My French mare’s French name is Ja’mais Perdu, which translates as, I am never lost. I’ve been calling her JP for short lately. We’ve been together for ten years; however, it hasn’t been until the past month that we actually learned to communicate. You see, we were both brought up the same way, in the rather abusive hunt seat world. That’s a generalization of course, there are many good hunt seat trainers, but ours were not kind and gentle.
I leaned the best way to control a horse was with a chain over the nose, and a shank backwards. I learned to pull their faces in with the reins, and to put a martingale on them to keep their heads down, artificially so. I learned that to calm a horse down you should just let them run around on a lounge line until they were exhausted, I learned that horses shouldn’t be allowed to be disobedient, they should be whipped over jumps and polls and hollered at.
The result…a fearful horse that is pretty much like a galloping trauma head case with severe anxiety. Then these horses are thrown away, because no one has time to deal with an animal that triggers easily.
Good thing I have a “thing” for head case horses. I think it’s because I get them, it’s not that they are “bad” it’s just that they are highly sensitive, and highly sensitive horses are by far and away the best. You turn your head in the direction you want to go, and they move there. You think it, they move off that thought. Highly sensitive horses though, need sensitivity and a lot of patience. This is why they don’t do well with most people, most horsewomen and men don’t have time to deal with such an animal. They take years to get quiet. They are a lifetime commitment.
This is how I ended up with my beautiful JP, she was a reject of several trainers. Fine breeding, fine form, but a psychological nightmare. When I first got her she was totally “inverted”. Meaning, she ran around the ring so much with her head above the bit running away from everything, that her muscles developed incorrectly under her neck. Instead of creating a “topline” in her back and muscle development on the top of her neck, the type of muscle development would allow her to drop her head relaxed and low. Getting low allows her to get underneath herself and carry her and a riders weight with strength and balance.
The only way to achieve this is through complete relaxation.
Before I continue, I would like to say I have made every mistake with JP, I am guilty of using the same horrible techniques on her as I was taught. Not now, but when we first purchased her. But that’s how we are, we do what we are taught, until we are taught differently or until we wake up.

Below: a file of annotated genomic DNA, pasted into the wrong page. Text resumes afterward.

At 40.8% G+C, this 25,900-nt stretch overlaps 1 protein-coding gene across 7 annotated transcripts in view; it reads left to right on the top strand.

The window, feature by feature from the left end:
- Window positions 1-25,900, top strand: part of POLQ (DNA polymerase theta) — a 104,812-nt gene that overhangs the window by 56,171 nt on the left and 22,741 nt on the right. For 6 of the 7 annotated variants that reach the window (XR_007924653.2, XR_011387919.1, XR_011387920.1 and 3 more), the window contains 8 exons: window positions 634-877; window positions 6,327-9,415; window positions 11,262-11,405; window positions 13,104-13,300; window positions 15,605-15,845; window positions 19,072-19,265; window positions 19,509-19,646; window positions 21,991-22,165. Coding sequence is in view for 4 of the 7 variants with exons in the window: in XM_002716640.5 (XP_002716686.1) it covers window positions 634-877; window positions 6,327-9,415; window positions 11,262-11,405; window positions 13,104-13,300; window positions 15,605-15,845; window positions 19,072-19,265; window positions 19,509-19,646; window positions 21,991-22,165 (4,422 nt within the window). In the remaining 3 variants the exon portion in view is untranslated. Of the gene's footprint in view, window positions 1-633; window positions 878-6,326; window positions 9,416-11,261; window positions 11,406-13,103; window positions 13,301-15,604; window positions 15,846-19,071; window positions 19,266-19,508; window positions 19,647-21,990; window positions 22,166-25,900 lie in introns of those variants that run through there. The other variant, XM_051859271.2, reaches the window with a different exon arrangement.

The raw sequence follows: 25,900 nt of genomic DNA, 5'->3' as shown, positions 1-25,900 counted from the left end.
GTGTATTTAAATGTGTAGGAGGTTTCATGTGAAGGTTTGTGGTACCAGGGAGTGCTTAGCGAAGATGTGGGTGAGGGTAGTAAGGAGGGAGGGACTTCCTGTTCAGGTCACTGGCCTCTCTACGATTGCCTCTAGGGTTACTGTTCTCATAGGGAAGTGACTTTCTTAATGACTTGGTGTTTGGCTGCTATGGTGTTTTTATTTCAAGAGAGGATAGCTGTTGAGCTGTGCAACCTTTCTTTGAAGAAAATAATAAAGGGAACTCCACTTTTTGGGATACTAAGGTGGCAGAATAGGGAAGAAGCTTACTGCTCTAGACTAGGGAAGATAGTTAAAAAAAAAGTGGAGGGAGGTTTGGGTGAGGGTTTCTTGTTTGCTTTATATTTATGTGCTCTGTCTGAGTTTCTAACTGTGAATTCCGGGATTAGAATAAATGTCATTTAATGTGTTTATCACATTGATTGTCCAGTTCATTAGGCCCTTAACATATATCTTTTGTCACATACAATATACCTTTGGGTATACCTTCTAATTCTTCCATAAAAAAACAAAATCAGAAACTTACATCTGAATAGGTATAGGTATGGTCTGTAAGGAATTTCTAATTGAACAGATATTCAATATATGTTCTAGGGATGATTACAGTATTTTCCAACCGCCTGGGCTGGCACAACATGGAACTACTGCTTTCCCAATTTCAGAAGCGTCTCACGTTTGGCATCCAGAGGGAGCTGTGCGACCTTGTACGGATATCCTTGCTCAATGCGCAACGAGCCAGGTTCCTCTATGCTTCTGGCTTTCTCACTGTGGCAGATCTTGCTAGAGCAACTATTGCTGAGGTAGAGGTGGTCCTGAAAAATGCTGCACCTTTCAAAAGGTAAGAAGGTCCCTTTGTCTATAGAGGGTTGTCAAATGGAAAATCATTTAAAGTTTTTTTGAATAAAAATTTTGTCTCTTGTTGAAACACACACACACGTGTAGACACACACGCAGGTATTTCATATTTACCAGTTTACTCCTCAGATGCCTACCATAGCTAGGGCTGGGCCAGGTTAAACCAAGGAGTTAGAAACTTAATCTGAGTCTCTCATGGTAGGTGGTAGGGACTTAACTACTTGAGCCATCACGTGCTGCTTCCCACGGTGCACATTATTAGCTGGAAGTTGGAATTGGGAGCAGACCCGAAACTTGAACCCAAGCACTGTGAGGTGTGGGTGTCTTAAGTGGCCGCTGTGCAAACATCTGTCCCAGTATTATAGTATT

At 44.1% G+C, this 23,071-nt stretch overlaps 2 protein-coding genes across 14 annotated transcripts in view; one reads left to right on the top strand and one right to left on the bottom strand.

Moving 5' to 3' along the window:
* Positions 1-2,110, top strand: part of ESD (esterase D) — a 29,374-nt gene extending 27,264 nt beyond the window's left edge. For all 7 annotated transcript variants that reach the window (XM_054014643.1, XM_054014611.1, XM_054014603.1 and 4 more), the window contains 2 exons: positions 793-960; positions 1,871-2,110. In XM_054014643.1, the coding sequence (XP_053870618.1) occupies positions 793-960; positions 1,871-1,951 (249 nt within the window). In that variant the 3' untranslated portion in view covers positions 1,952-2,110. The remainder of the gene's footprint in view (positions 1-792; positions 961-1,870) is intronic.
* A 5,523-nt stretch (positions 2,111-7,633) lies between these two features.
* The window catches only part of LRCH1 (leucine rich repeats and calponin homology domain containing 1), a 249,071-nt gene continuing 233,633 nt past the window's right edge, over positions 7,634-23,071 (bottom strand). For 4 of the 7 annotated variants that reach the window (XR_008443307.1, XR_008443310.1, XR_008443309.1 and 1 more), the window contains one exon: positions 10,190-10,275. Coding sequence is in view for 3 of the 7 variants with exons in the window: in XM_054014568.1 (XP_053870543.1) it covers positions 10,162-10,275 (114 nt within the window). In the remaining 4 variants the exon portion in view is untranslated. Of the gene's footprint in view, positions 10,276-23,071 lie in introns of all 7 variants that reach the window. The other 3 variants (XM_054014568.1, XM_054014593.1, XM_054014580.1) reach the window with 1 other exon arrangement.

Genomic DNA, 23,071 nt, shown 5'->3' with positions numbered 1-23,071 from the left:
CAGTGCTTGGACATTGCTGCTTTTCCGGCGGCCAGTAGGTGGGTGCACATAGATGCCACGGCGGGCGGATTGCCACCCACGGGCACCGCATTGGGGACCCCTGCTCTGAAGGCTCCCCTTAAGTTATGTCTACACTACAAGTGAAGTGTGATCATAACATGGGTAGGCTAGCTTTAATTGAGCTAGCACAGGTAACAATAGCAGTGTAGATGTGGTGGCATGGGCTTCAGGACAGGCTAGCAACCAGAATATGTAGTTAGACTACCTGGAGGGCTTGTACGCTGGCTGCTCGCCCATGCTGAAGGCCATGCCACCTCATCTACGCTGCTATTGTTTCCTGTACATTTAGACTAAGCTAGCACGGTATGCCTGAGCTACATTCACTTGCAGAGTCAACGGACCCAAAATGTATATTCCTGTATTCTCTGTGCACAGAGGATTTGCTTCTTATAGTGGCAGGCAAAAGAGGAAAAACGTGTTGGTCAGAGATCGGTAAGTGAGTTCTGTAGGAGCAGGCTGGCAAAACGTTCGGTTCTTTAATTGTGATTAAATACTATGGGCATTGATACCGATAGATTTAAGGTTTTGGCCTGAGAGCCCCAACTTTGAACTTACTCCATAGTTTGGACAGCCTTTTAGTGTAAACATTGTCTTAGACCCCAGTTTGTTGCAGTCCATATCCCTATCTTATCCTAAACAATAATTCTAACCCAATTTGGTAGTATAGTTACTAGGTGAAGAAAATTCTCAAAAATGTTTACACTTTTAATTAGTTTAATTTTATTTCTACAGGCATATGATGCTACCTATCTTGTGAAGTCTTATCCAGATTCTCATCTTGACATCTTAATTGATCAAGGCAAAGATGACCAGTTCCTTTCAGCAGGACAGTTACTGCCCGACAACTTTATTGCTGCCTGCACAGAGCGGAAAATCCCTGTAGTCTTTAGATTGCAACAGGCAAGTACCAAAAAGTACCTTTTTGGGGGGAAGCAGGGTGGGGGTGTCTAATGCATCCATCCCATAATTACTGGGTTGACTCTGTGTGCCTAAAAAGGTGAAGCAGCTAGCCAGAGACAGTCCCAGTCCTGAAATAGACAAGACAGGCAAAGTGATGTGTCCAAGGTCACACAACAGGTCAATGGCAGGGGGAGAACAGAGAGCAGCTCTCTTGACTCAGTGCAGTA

That’s a whole book in itself-waking up. But let’s start at awake, like I am now… to the gentle way of doing things. The gentle way of leadership, the gentle way of love.
Changing behavior is a lot like building a muscle, relaxation actually can be learned. A horse like us humans have to be taught, and it begins in yourself, your own awareness. It is important that riders take a leadership role, and we can do this through the gentle way, a way that is inviting, it is firm, it does not use a harsh tone. If you are fearful, which happens even to me still, you must learn to acknowledge your own fear. I often wonder in my own mystical thinking sometimes if our own fear is actually us feeling the horses fear. When two creations are as intimately connected as a horse and rider, I think they may be able to feel each other and that takes a lot of presence to balance your own emotions while you are feeling another’s.
As I worked JP on the line this evening, my goal was softness and quiet relaxation. To achieve that, I needed to be quiet with my voice and gentle with my hands. I wanted to teach her that work in the ring, was relaxing. The work was the release from all the anxiety she typically ran around with. Myself, as the leader was the rock she could balance on. I wasn’t going to reflect back to her any of her anxiety or my own.
She walked, she trotted, head high…then low and deep and as soon as she got there, I released her from the work, gave her a pet, and a soothing “good girl”.
We moved on to the polls, which absolute terrified her. She was not allowed to go over them until she was relaxed. Which she did. And she looked lovely.
And everything was great until…she tripped over the poll, spooked and ran halfway across the arena. Old pattern returned. In an old life, she would have been hit for that, or yelled at, or put away and not bothered with. What 20 year old horse acts like that? Mine does, I thought with a smile. Even after 10 years with me, she still gets triggered, even when no one is hurting her.
I went and collected the wide eyed warm blood and gently put her back to the work of relaxing. Ironically, I felt serious anxiety in my stomach, picking up on her own nervousness. I took my own deep breaths, relaxed my body, pulling myself into a present and meditative state, with laser like focus and feel of the line I my hands. I cooed low, and as soon as she relaxed, we walked and trotted over the same poll. When we were done, she looked at me, and I at her…we took a deep breath, and I’m almost positive if horses could smile, that’s exactly what she was doing.
If we are a bit more forgiving and gentle with each other, and remain in partnership for the long haul-committed, practice relaxation as a way of achieving success, I think we will be peaceful partners; whether it is with a horse or a human.
When you practice the gentle way, you are never lost.